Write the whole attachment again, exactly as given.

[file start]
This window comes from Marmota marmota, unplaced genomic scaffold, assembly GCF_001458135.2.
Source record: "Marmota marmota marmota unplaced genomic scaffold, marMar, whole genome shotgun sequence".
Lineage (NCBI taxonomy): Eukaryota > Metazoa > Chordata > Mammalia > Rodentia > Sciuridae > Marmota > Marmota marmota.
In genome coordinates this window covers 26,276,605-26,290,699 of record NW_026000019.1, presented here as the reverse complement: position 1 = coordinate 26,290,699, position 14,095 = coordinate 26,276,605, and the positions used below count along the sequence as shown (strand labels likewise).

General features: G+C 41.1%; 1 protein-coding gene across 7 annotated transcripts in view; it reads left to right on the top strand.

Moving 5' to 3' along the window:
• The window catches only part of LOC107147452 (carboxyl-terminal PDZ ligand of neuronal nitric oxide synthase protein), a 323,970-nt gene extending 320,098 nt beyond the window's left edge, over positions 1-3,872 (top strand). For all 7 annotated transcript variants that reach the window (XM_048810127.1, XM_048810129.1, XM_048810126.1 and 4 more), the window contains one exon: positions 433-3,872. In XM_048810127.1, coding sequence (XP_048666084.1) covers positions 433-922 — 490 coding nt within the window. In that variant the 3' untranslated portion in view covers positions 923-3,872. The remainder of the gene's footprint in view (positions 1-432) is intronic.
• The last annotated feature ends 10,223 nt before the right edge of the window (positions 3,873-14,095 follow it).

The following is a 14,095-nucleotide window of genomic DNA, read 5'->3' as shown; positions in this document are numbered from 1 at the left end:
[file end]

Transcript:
This window comes from Marmota marmota, unplaced genomic scaffold, assembly GCF_001458135.2.
Source record: "Marmota marmota marmota unplaced genomic scaffold, marMar, whole genome shotgun sequence".
Lineage (NCBI taxonomy): Eukaryota > Metazoa > Chordata > Mammalia > Rodentia > Sciuridae > Marmota > Marmota marmota.
In genome coordinates this window covers 26,276,605-26,290,699 of record NW_026000019.1, presented here as the reverse complement: position 1 = coordinate 26,290,699, position 14,095 = coordinate 26,276,605, and the positions used below count along the sequence as shown (strand labels likewise).

General features: G+C 41.1%; 1 protein-coding gene across 7 annotated transcripts in view; it reads left to right on the top strand.

Moving 5' to 3' along the window:
• The window catches only part of LOC107147452 (carboxyl-terminal PDZ ligand of neuronal nitric oxide synthase protein), a 323,970-nt gene extending 320,098 nt beyond the window's left edge, over positions 1-3,872 (top strand). For all 7 annotated transcript variants that reach the window (XM_048810127.1, XM_048810129.1, XM_048810126.1 and 4 more), the window contains one exon: positions 433-3,872. In XM_048810127.1, coding sequence (XP_048666084.1) covers positions 433-922 — 490 coding nt within the window. In that variant the 3' untranslated portion in view covers positions 923-3,872. The remainder of the gene's footprint in view (positions 1-432) is intronic.
• The last annotated feature ends 10,223 nt before the right edge of the window (positions 3,873-14,095 follow it).

The following is a 14,095-nucleotide window of genomic DNA, read 5'->3' as shown; positions in this document are numbered from 1 at the left end: